From navigation and infotainment systems to new sensing technologies such as cameras and radar, the reliance on microprocessors and computer chips has become common in today’s vehicles. The abundance of computer chips in modern vehicles has made them as essential as aluminum, steel, and plastics. Automakers have harnessed the advanced processing power and sensing capabilities of these chips to usher about a new era in advanced driver assistance systems (ADAS).
ADAS features have been around for decades and date back to the early 1970’s when anti-lock braking systems (ABS) were first introduced in passenger vehicles. The trend that computing power is on the rise is demonstrated clearly by Moore’s Law which shows that the number of transistors on a computer chip has doubled about every two years. A corollary to Moore’s Law is that the cost of computing power has become less expensive over time. Despite this decrease in cost, a recent Deloitte analysis indicated electronics are responsible for nearly 40 percent of a new vehicle’s total cost. This highlights the integral role microprocessors and chips play in the auto industry.
Many modern vehicles come standard with a package of new safety features including systems such as automatic emergency braking (AEB), blind spot monitoring, lane keeping assist, and adaptive cruise control. Automakers such as Tesla, GM, and Ford have packaged these features together under trademarked names such as Autopilot, Super Cruise, and BlueCruise. Under specified circumstances, some of these active safety systems can operate without needing the driver to keep their hands on the steering wheel. Currently, there are no Federal Motor Vehicle Safety Standards (FMVSS) that address these driver assistance systems.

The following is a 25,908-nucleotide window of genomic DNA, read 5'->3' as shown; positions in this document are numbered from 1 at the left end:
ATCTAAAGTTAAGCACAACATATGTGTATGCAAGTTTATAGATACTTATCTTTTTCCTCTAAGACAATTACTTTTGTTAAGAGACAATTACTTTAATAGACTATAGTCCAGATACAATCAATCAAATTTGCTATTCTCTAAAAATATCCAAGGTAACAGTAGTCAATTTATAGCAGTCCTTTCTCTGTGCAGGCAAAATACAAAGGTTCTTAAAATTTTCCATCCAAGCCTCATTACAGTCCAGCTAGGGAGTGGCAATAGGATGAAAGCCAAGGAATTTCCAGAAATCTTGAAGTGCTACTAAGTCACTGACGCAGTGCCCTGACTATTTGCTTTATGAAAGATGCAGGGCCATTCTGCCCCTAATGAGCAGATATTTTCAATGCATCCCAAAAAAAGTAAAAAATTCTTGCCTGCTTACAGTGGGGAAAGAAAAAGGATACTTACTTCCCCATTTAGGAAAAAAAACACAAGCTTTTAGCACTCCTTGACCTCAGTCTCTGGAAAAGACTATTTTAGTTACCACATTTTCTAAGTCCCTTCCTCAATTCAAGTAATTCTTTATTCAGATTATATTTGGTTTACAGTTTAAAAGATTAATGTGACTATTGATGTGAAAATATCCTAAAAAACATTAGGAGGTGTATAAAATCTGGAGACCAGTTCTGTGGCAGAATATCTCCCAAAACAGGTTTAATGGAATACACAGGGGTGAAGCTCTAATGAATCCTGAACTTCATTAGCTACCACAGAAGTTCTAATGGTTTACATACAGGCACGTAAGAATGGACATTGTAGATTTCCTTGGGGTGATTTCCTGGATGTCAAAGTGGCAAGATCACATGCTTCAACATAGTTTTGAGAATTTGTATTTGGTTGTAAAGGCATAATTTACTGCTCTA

The Society of Automotive Engineers (SAE) has published SAE J3016 – Taxonomy and Definitions for Terms Related to Driving Automation Systems for On-Road Motor Vehicles to provide insight on the role of the driver (human) when a driving automation system is engaged. This vehicle recommended practice outlines the six levels of automation and whether or not the driving automation is manual, executed with driver support, or is completely autonomous. SAE Levels 0, 1, and 2 require the driver to be actively driving while these driver support features are engaged. A driver must be ready to brake, accelerate, or steer as needed to maintain a level of safety. Distinguished from the levels below it, an SAE level 3 system is able to safely operate under certain conditions without requiring the driver to monitor the roadway or remain engaged in the driving task. It is important to note that a level 3 system does require an able driver to be present in the driver’s seat and be prepared to take back control of the vehicle when conditions change. SAE Levels 4 and 5 require no driver involvement and execute the driving tasks autonomously.
Dr. Daniel Wolfe is a Senior Forensic Scientist specializing in the reconstruction of motor vehicle, pedestrian, and bicycle collisions. He specializes in collisions involving nighttime recognition and conspicuity issues, including headlight mapping of vehicles, illumination from roadway lighting, and nighttime photography. He is certified as a BOSCH Crash Data Retrieval (CDR) technician, and is experienced in documenting evidence utilizing three-dimensional laser scanning. He is also accredited as a Traffic Accident Reconstructionist by the Accreditation Committee for Traffic Accident Reconstruction (ACTAR #3532).
Graphic courtesy of: SAE International Surface Vehicle Recommended Practice, “Taxonomy and Definitions for Terms Related to Driving Automations Systems for On-Road Motor Vehicles”, SAE Standard J3016, Revised 2021-04-30